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ACTIVE LISTENING One of the most important business communication skills you should develop is
that of active listening, which is a process requiring intention, strategy, and
follow up. “I absolutely believe people can learn listening skills,” says Cathy
Teal, owner of Firebrand Design.
Even if you have natural abilities as a great listener, you can improve your
listening skills by reading on, if only to ascertain where in the listening process
you need to work a little harder. In other words, you’ll be able to notice when
your attention most often fails. That’s an important step in strengthening your
listening skills.
Those of you who have been told that you aren’t good listeners can also
learn to develop your active listening skills, a little at a time. Simply recognizing
that listening is a process that can be broken down into stages will help you to
improve through practice.
You need to know two main points to begin thinking constructively about
listening as a skill. First, hearing and listening are not the same. Second, listening
is a process with a series of stages. Experts have been complaining about the decline of the
modern attention span, and when you consider the complexity of the stages of listening, you
can understand why. Effective listening is a process consisting of five successive stages:
hearing, perceiving, focusing attention, evaluating, and responding. 1. Hearing is a biological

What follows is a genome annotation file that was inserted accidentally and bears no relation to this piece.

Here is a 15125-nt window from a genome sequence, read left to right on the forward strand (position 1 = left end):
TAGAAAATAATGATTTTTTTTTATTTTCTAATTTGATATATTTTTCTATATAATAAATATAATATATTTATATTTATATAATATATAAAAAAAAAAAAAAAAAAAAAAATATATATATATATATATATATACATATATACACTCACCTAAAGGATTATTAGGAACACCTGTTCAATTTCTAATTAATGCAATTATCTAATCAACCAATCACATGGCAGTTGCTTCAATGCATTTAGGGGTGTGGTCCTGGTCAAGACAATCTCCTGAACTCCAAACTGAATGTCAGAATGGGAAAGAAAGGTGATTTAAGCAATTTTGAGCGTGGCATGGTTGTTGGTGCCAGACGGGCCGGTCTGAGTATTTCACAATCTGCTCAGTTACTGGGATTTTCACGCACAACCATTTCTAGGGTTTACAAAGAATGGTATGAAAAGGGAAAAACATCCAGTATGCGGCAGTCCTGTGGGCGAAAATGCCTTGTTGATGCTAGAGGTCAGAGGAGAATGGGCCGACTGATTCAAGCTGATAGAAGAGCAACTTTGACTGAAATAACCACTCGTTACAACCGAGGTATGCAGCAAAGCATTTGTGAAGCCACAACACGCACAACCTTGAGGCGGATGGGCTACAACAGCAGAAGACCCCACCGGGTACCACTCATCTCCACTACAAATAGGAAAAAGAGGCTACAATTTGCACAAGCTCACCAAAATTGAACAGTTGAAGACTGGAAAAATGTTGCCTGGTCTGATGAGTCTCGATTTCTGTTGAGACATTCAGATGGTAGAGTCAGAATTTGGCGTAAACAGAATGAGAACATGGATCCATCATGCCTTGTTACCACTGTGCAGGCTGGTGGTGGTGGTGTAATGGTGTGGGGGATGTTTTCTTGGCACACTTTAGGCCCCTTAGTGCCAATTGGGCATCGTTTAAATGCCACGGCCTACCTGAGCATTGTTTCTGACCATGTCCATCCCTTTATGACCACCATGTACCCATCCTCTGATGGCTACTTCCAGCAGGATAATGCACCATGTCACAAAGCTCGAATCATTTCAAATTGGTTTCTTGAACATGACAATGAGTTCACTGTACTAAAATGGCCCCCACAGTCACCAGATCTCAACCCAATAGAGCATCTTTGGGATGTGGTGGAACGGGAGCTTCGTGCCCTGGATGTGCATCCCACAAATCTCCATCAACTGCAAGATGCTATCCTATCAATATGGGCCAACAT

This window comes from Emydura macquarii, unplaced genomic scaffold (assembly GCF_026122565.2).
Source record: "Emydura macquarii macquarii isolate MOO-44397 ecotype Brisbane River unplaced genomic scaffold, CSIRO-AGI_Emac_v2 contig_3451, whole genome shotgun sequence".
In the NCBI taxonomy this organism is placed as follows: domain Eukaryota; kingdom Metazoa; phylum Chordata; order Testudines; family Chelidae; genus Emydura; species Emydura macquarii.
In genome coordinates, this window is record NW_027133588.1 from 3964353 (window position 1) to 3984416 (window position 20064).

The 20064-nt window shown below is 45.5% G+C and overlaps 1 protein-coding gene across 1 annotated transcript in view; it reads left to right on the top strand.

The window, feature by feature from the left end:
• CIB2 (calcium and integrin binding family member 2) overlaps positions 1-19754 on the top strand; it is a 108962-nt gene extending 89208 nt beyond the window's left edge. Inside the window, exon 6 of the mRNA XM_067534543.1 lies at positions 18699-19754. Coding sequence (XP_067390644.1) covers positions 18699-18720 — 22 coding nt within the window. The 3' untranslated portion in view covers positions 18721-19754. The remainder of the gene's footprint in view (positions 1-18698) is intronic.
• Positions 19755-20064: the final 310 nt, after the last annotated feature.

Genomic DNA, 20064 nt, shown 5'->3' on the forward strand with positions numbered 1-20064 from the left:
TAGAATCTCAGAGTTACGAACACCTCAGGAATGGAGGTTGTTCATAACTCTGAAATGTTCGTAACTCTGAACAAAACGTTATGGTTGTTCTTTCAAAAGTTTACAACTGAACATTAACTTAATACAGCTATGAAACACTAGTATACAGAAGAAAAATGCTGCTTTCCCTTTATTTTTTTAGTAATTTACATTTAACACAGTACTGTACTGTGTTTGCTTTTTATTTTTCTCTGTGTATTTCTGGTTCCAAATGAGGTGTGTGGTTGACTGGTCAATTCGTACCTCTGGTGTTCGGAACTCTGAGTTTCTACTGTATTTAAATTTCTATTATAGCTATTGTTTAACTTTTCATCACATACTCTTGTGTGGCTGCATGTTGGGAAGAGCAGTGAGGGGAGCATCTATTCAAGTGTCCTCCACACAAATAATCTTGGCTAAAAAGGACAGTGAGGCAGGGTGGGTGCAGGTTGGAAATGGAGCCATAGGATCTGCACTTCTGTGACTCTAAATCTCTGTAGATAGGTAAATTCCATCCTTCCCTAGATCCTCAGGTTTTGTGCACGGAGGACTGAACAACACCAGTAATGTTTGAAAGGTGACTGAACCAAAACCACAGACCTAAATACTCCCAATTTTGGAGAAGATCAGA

activity, so you don’t have much control over it. Sound can come at you when you aren’t expecting or processing it. For example, when you meet with a client in a central office where other activities are going on, you may hear a lot of background noise (voices, the drone of a fax machine) that interferes with your attempts to listen to what your client is saying. 2. Perceiving is the stage where you start to make sense of what you’ve just heard. Your perceptions are influenced by your background and life experiences: your beliefs, attitudes, and values, as well as your mental, physical, and emotional states. For example, you might judge what a person is saying on the basis of his accent or voice pitch without fully listening to the ideas and thoughts he’s articulating. Or you are so eager to prove your own merit that you forget to listen. “Some people are so anxious to tell people what they know, they never stop to listen to their clients,” observes Phil Opp of Animation Annex. Even though your perceptions are rapid reactions to what you hear, you should practice being open-minded to the speaker’s message. Practicing can change your listening patterns. When attempting to listen actively, these two questions should help you keep on track: • “What does the speaker know that I don’t know?” • “What will I learn or gain by keeping an open mind?” 3. Focusing is dependent upon your individual attention span. Your main listening challenges are a) to increase the duration of your attention span and b) to enhance your ability to concentrate. Animations Phil Opp recommends maintaining eye contact to help you focus on what the client is saying. Your challenge is not to get frustrated or panicked when you lose your focus. That’s when you really lose your way and waste time chastising yourself. A good thing to remember is that everyone loses focus. It’s human nature to lose your concentration and regain it. Our brains avoid information overload and overstimulation by disengaging, regenerating, and turning back on. (Our television culture may have increased the frequency of the interruptions, but that’s another story.) When you catch yourself drifting, just jump in and refocus. The first way you can begin to help yourself focus better is to try to notice your patterns of shutting down. When do you tune out? Do certain ideas or interactions trigger the interruptions? How long do you remain tuned out? And are you able to refocus? (That is, do you tune back in and pick up the thread of the conversation or speech or do you fall into frustration, boredom, or fantasy, never to return?) Noticing your listening habits can help you make constructive adjustments. Those habits have been with you for many years, and you didn’t form them consciously. Tuning out may have served you well as a child and young adult, but it doesn’t serve you as a professional. In addition to noticing when you tune out (this gets easier the more you try it), you can help yourself to focus by following these strategies: • Tune out background noise • Identify the speaker’s patterns of thought and key points • Try to anticipate what will be said next • Interrupt only for clarification 4. Evaluating occurs when you apply your critical thinking skills to assess the speaker’s remarks. This stage requires your active participation. For example, you meet with a new client who claims to have ample design experience and listen to him describe his needs. As you are listening, you